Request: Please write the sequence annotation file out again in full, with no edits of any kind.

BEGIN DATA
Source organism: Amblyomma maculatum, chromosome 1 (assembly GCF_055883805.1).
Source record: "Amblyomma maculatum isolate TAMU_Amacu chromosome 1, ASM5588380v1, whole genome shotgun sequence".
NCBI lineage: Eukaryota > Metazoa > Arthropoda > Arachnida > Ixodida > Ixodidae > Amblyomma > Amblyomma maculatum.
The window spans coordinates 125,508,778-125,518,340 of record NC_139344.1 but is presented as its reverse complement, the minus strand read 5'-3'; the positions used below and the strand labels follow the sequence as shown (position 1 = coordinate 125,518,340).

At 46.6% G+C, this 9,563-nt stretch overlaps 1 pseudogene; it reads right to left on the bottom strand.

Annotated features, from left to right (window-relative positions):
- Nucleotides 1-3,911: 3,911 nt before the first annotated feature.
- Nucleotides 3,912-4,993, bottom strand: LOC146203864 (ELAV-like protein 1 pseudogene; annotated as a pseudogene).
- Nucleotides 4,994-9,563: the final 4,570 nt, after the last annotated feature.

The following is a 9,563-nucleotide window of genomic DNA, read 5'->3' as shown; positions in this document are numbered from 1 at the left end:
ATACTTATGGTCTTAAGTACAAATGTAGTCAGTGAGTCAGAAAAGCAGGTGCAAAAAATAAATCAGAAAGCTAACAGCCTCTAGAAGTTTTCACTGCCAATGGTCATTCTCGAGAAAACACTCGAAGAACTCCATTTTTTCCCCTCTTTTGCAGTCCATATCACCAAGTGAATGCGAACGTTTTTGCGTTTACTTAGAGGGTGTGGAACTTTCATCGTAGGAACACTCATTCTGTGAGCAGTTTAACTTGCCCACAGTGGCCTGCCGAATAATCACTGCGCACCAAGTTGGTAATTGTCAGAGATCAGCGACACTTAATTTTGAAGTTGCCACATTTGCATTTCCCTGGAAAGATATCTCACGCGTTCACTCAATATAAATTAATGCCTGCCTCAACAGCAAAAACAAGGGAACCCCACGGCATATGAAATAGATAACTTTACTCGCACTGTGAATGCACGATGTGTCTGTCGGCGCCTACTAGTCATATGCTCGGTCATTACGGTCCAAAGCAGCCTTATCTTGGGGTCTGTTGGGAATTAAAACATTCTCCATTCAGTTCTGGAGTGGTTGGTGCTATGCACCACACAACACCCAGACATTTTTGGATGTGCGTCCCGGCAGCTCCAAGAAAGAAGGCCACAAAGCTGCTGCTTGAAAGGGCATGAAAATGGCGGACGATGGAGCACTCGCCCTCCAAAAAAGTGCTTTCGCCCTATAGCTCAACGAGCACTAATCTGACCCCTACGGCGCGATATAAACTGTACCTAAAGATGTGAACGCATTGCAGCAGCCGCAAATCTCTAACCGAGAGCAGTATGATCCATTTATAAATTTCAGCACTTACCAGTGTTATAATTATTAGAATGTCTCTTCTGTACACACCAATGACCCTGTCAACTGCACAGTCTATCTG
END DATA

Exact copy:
Source organism: Amblyomma maculatum, chromosome 1 (assembly GCF_055883805.1).
Source record: "Amblyomma maculatum isolate TAMU_Amacu chromosome 1, ASM5588380v1, whole genome shotgun sequence".
NCBI lineage: Eukaryota > Metazoa > Arthropoda > Arachnida > Ixodida > Ixodidae > Amblyomma > Amblyomma maculatum.
The window spans coordinates 125,508,778-125,518,340 of record NC_139344.1 but is presented as its reverse complement, the minus strand read 5'-3'; the positions used below and the strand labels follow the sequence as shown (position 1 = coordinate 125,518,340).

At 46.6% G+C, this 9,563-nt stretch overlaps 1 pseudogene; it reads right to left on the bottom strand.

Annotated features, from left to right (window-relative positions):
- Nucleotides 1-3,911: 3,911 nt before the first annotated feature.
- Nucleotides 3,912-4,993, bottom strand: LOC146203864 (ELAV-like protein 1 pseudogene; annotated as a pseudogene).
- Nucleotides 4,994-9,563: the final 4,570 nt, after the last annotated feature.

The following is a 9,563-nucleotide window of genomic DNA, read 5'->3' as shown; positions in this document are numbered from 1 at the left end:
ATACTTATGGTCTTAAGTACAAATGTAGTCAGTGAGTCAGAAAAGCAGGTGCAAAAAATAAATCAGAAAGCTAACAGCCTCTAGAAGTTTTCACTGCCAATGGTCATTCTCGAGAAAACACTCGAAGAACTCCATTTTTTCCCCTCTTTTGCAGTCCATATCACCAAGTGAATGCGAACGTTTTTGCGTTTACTTAGAGGGTGTGGAACTTTCATCGTAGGAACACTCATTCTGTGAGCAGTTTAACTTGCCCACAGTGGCCTGCCGAATAATCACTGCGCACCAAGTTGGTAATTGTCAGAGATCAGCGACACTTAATTTTGAAGTTGCCACATTTGCATTTCCCTGGAAAGATATCTCACGCGTTCACTCAATATAAATTAATGCCTGCCTCAACAGCAAAAACAAGGGAACCCCACGGCATATGAAATAGATAACTTTACTCGCACTGTGAATGCACGATGTGTCTGTCGGCGCCTACTAGTCATATGCTCGGTCATTACGGTCCAAAGCAGCCTTATCTTGGGGTCTGTTGGGAATTAAAACATTCTCCATTCAGTTCTGGAGTGGTTGGTGCTATGCACCACACAACACCCAGACATTTTTGGATGTGCGTCCCGGCAGCTCCAAGAAAGAAGGCCACAAAGCTGCTGCTTGAAAGGGCATGAAAATGGCGGACGATGGAGCACTCGCCCTCCAAAAAAGTGCTTTCGCCCTATAGCTCAACGAGCACTAATCTGACCCCTACGGCGCGATATAAACTGTACCTAAAGATGTGAACGCATTGCAGCAGCCGCAAATCTCTAACCGAGAGCAGTATGATCCATTTATAAATTTCAGCACTTACCAGTGTTATAATTATTAGAATGTCTCTTCTGTACACACCAATGACCCTGTCAACTGCACAGTCTATCTG